For all the fond regard trickled its way, Brian De Palma’s ‘Phantom of the Paradise’, a garish satire on how corporations make anything real into a blister packed mockery of its former self, and a gloriously lurid ‘Faust’ and ‘Phantom of the Opera’ takedown doesn’t get the treatment it deserves. Except in France. The French will take a cinematic ugly duckling close to their chest, and thanks to licensing and an effort to recruit swanarchives.org – arguably one of the best movie fansites online, Opening’s new hi-def print of the film, an ‘Ultimate Edition’ has made it to Blu-ray. While in the UK and US we’ve had to make do with a bare-bones budget digital travesty, complete with some phony trailer for the film, this is actually the second French all-singing and all-dancing (but still no angry De Palma commentary) version our Gallic friends have had a few years back the Hollywood Classic Limited version did the movie proud, and while some films don’t necessitate a mark-free transfer, this most certainly does.
The audio is stunning, and those visuals are as eye-bleeding and faintly disturbing as ever. The outfits and production design are still some coked-out madness, and if any film benefited from being given a full yayo-mirror shine, this is it. Respect to the French fanboys and cinephiles who saw beyond the flop reception in 1974, gave it an award at the Festival du film Fantastique and pushed for this release. All other film going nations should hang their heads in shame. Bar a new introduction from Gerrit Graham the extras here remain the same as the Hollywood Classic version, but the quality here could put your hair back like the Maxell ads of old. ‘Somebody Super Like You’ never sounded so good. The beauty of ‘Phantom…’ is that with that disturbing, experimental camp, it could’ve attracted legions of dress-up midnight movie imbeciles, yet, like ‘After Hours’ or ‘Sorcerer’ you still feel a curious kinship with fellow fans that hasn’t been wrecked by ironists.If you like this film, you’re alright with me. If you don’t, fuck you…fous le camp.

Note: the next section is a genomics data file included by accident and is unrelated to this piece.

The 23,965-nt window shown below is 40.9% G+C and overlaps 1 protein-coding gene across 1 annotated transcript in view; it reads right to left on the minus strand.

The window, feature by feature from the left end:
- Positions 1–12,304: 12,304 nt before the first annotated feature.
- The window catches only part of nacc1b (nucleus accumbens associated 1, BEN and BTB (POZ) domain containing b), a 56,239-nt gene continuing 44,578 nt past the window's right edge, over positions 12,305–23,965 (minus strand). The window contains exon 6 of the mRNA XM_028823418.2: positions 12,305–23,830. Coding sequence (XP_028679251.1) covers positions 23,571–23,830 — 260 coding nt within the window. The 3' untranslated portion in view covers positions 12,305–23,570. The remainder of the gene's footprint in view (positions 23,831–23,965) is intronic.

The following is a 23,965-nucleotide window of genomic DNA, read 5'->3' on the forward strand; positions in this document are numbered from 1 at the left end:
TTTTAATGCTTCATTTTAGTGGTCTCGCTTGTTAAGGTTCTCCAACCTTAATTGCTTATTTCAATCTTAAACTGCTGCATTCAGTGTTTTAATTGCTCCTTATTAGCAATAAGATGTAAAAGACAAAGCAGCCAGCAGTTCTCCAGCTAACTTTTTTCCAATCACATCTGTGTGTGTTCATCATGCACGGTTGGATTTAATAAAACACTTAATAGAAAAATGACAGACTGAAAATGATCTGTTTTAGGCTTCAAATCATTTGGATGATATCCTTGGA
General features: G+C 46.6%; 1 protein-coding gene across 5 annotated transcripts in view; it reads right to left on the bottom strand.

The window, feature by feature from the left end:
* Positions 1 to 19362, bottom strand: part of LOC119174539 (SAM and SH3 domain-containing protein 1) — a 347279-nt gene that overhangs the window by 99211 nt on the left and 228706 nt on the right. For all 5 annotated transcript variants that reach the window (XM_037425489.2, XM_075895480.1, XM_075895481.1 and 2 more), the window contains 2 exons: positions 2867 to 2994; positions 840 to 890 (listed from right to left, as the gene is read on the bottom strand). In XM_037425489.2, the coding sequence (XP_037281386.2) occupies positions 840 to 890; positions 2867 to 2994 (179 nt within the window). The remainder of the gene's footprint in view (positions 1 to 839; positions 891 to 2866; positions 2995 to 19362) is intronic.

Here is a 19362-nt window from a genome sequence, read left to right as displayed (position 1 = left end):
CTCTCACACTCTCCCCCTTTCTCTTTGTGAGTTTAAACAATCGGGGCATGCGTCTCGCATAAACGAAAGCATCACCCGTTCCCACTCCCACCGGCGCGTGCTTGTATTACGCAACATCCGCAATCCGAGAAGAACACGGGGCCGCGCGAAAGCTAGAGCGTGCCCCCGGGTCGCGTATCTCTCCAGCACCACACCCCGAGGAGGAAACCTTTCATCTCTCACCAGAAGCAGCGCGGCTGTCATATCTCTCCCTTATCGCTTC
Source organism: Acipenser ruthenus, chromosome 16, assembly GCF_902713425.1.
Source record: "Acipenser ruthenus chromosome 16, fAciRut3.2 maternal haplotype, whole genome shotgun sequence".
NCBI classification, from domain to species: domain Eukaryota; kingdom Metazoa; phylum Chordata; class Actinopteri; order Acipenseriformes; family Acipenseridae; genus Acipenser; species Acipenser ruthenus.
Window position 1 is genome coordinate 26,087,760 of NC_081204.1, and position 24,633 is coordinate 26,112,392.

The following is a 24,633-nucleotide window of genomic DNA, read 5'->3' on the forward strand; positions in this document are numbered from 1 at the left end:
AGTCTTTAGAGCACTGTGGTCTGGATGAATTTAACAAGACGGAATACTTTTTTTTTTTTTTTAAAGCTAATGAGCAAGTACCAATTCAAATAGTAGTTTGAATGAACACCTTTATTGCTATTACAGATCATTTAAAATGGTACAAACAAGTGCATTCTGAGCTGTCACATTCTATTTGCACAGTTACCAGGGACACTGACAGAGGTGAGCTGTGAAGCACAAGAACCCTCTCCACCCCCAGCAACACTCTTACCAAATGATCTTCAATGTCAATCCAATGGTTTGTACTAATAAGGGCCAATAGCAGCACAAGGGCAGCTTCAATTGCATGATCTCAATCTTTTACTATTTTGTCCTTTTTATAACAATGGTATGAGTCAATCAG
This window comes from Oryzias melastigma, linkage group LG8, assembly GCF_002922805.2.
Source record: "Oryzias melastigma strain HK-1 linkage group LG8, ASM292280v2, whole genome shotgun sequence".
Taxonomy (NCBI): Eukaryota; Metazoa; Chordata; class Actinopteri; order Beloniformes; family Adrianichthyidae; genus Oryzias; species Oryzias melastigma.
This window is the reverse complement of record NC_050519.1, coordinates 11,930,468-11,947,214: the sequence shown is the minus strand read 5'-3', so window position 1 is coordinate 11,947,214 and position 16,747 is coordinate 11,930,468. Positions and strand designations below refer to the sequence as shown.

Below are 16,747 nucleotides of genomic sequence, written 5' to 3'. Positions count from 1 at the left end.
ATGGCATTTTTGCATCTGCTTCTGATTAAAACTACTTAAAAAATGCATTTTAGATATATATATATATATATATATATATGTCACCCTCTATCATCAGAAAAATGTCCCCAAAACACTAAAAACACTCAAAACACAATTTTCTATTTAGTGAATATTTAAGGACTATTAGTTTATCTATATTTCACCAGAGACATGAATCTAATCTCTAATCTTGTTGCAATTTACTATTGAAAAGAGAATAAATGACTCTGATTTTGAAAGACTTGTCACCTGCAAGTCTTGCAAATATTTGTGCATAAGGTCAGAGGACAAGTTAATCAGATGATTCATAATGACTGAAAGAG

An early example of Brian doing true spectacle, he remains a phenomenally underrated director, deserving of more than lazy Hitchcock-lite allegations. Master of set pieces (exploding Cassavetes being a personal favourite) the whole of this film feels like one long giddying set piece, and a pretty on-point tear up of the music industry of the ’70s. Beyond that, and far beyond the fantastical then-contemporary fable status, the notion of master douchebag Swan pilfering ideas from unknowns and leaving them to get crushed by the scene’s machinations, is a fair enough fable for the fashion/blog…whatever scene you might reside in. There’s a prick magpie picking ideas at the top of every tree. That remains relevant.
The ‘Paradise Regained’ documentary, included here, is a good insight into the whole ‘Phantom…’ saga. The promo materials from Richard Corben and Neal Adams are further evidence that even the best artists on the promo tip can’t save your flick from bricking. Once again, go check the Swan Archives again – they’ve got their own out-takes and behind-the-scenes footage – they’ve even got details on the unreleased ‘Death Records’ cushion from Medicom.
‘Phantom of the Paradise’s enduring appeal across the pond seems to be one of the pop cultural DNA strands that formed the generation of overachieving hipsters France produced. Thomas Bangalter and Guy-Manuel are superfans of the film, bonding over a shared love and repeat viewings – those Hedi Slimane suits were straight-up Phantom attire. Justice’s ‘Phantom’ might have reused Goblin’s ‘Tenebrae’ soundtrack, but was there some link between that, and another Goblin-scored Argento film, ‘Suspiria’ that also starred the beautiful Jessica Harper, ‘Phantom’s female lead and muse, Phoenix who inadvertently instigates mayhem? In fact, are the group Phoenix named after Harper’s character too? Sebastien Tellier’s ‘Sexuality’ album contained a tribute to the film’s soundtrack on ‘Divine’ and there’s some Swan stances in Bob Sinclar’s ‘I Feel For You’ video. There’s more examples of homages out their too – but this film seemed to strike a chord with France’s creative community at child-age. Go buy this disc.
And seeing as it was mentioned earlier, Josh Olsen talking over the equally misunderstood ‘Sorcerer’s trailer on Trailers From Hell late last week was a treat too. Josh knows.